Scientists Urge Artificial Human Genome

Science Fields

Genetic code “read” 12 years ago, to be “written” now!

Assembling at Harvard Medical School, 25 leading geneticists issued a call to science community for cooperative efforts for the artificial synthesis of the entire human genome.

The initiative, dubbed Human Genome Project – Write, or HPG-write for short, was published online at the website of Science.  

The project envisages the synthesis from their chemical components of 3 billion base pairs which form the double helix of DNA which contains some 20.000 genes which determine our biological traits and liabilities and govern the systems and mechanisms our bodies depend  on, and then to insert the artificial genome into a cell.

As the method for the undertaking, the proponents suggest chemical synthesis of stretches of DNA strands several million base pairs long and their insertion into the strand in place of the natural piece.   

As factors fueling optimism about the success of the project, researchers cite, among others,  the progress attained so far in the synthesis of the whole yeast genome expected to be completed next year, other advances in the field and the extraordinary power of the CRISPR/Cas-9 genetic manipulation technique  (See: KURIOUS).

Way stations

Addressing the criticism caused by the issue of the call by a limited number of geneticists meeting behind closed doors, as well as articulated fears about such applications as “designer humans” and likely objections on ethical, social and legal grounds, the statement listed a number of applications concerning human health as “pilot projects”.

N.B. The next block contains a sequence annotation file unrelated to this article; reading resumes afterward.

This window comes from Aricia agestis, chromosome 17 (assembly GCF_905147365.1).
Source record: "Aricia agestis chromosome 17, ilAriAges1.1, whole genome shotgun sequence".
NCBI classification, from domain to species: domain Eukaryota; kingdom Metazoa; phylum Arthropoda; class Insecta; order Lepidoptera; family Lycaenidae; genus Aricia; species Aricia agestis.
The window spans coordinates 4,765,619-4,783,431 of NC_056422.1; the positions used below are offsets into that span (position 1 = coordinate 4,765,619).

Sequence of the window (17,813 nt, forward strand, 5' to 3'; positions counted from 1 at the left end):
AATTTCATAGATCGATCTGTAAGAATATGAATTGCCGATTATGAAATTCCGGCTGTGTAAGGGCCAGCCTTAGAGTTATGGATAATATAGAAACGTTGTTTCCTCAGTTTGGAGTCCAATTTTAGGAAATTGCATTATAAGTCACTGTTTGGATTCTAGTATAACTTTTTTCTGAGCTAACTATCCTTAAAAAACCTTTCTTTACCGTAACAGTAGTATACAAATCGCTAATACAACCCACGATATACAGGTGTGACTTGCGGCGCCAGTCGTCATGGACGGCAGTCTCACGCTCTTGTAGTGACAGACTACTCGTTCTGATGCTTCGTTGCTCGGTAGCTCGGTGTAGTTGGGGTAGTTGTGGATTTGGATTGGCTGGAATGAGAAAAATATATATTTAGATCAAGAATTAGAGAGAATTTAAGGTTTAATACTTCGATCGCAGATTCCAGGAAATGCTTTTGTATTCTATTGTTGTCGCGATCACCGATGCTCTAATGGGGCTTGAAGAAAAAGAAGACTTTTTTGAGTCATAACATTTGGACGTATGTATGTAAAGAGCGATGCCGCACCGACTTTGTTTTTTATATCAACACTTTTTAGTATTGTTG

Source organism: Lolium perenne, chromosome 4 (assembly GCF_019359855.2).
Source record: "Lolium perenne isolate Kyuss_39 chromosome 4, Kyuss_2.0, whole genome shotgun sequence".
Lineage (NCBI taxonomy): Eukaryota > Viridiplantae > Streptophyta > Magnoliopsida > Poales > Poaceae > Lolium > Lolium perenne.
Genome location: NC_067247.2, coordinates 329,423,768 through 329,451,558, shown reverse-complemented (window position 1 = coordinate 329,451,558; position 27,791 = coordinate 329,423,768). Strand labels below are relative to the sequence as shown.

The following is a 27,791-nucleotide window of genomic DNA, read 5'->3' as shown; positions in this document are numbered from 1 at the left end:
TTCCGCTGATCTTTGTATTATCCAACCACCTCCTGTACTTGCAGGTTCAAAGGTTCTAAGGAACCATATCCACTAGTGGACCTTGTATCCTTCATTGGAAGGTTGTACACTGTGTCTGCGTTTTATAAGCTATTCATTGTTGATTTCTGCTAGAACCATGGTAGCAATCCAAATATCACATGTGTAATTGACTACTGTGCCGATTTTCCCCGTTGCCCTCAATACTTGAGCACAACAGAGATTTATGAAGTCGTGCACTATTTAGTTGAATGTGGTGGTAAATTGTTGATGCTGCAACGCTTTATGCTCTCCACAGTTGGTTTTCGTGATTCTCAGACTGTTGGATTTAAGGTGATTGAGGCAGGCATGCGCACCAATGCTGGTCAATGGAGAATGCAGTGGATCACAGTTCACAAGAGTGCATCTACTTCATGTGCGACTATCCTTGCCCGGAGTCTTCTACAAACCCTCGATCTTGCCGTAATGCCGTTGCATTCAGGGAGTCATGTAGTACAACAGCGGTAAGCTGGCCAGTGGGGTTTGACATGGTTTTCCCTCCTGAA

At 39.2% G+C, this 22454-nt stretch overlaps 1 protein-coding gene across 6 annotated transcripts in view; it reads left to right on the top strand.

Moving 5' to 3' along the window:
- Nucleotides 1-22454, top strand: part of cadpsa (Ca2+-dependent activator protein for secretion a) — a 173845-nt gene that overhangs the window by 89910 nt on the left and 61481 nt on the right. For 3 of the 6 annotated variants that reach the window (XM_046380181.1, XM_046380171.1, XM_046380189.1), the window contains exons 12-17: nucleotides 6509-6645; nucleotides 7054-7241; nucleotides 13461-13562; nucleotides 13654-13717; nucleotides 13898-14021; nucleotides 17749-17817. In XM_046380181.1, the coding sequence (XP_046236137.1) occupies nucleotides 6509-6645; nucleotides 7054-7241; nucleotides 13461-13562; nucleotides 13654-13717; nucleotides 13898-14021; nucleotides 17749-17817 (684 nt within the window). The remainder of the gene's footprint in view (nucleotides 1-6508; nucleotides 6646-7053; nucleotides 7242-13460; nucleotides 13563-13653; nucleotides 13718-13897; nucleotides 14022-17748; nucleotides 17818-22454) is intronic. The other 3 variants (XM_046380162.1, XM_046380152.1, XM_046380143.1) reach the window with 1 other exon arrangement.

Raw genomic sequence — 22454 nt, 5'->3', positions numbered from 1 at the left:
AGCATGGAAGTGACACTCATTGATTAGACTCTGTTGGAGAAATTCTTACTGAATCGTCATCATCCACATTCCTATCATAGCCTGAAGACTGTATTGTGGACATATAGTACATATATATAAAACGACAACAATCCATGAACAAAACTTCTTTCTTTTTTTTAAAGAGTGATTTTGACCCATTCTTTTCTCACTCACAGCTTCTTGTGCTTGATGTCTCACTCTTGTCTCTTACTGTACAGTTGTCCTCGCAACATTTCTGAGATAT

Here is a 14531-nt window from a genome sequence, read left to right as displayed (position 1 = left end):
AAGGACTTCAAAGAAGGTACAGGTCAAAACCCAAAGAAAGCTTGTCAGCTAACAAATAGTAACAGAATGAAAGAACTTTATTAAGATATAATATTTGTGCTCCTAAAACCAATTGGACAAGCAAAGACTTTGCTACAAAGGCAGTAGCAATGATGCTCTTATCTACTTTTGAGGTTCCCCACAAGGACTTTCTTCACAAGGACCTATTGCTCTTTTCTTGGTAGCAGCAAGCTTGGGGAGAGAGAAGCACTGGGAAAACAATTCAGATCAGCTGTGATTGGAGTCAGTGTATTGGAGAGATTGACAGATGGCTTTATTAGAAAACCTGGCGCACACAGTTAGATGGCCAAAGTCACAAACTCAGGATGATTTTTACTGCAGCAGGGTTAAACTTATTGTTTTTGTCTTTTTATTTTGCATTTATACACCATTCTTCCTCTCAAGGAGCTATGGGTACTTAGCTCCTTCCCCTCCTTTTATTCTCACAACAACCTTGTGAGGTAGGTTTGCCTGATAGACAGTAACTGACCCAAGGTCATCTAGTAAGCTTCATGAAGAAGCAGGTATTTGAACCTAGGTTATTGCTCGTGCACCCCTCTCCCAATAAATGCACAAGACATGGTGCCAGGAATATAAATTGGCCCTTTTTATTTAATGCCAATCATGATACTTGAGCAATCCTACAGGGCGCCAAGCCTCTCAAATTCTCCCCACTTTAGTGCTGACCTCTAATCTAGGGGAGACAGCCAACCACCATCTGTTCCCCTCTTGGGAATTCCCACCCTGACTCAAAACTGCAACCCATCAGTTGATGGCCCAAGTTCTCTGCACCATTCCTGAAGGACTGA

Foreseen as way stations on the road to the realization of the project, these include the synthesis of specific chromosomes and cancer genotypes to model human disease, construction of “ultra-safe cell lines” made resistant to viral contamination, making stem cells immune to cancer-causing mutations and the synthesis of a pig genome purged of viral genes and those triggering immune response for harvesting organs to be safely transplanted to humans.  

Despite these potential benefits, however, the authors of the statement expectedly drew some flak from critics objecting to the issue of the call without first subjecting it to a wider scientific preview and public debate as well as doubts expressed by some scientists who wondered aloud how a totally synthetic genome, even if it’s made, could be implanted into a mammal cell.

These grumblings seemingly have not discouraged the proponents who point to similar objections to the initiative for “reading”  the human genome when it was launched 25 years ago, saying it’s high time now to write the human genetic code.

Twenty-five geneticists who signed the call addressed to international research institutions, universities and laboratories, said the initiative would be officially launched later this year with a starting budged of 100 million dollars to be collected from existing project funds. 


  • 1. “The Genome Project – Write”, ScienceOnline, 2 June 2016
  • 2. “Scientists reveal proposal to build huuman genome frm scratch”, ScienceOnline, 2 June 2016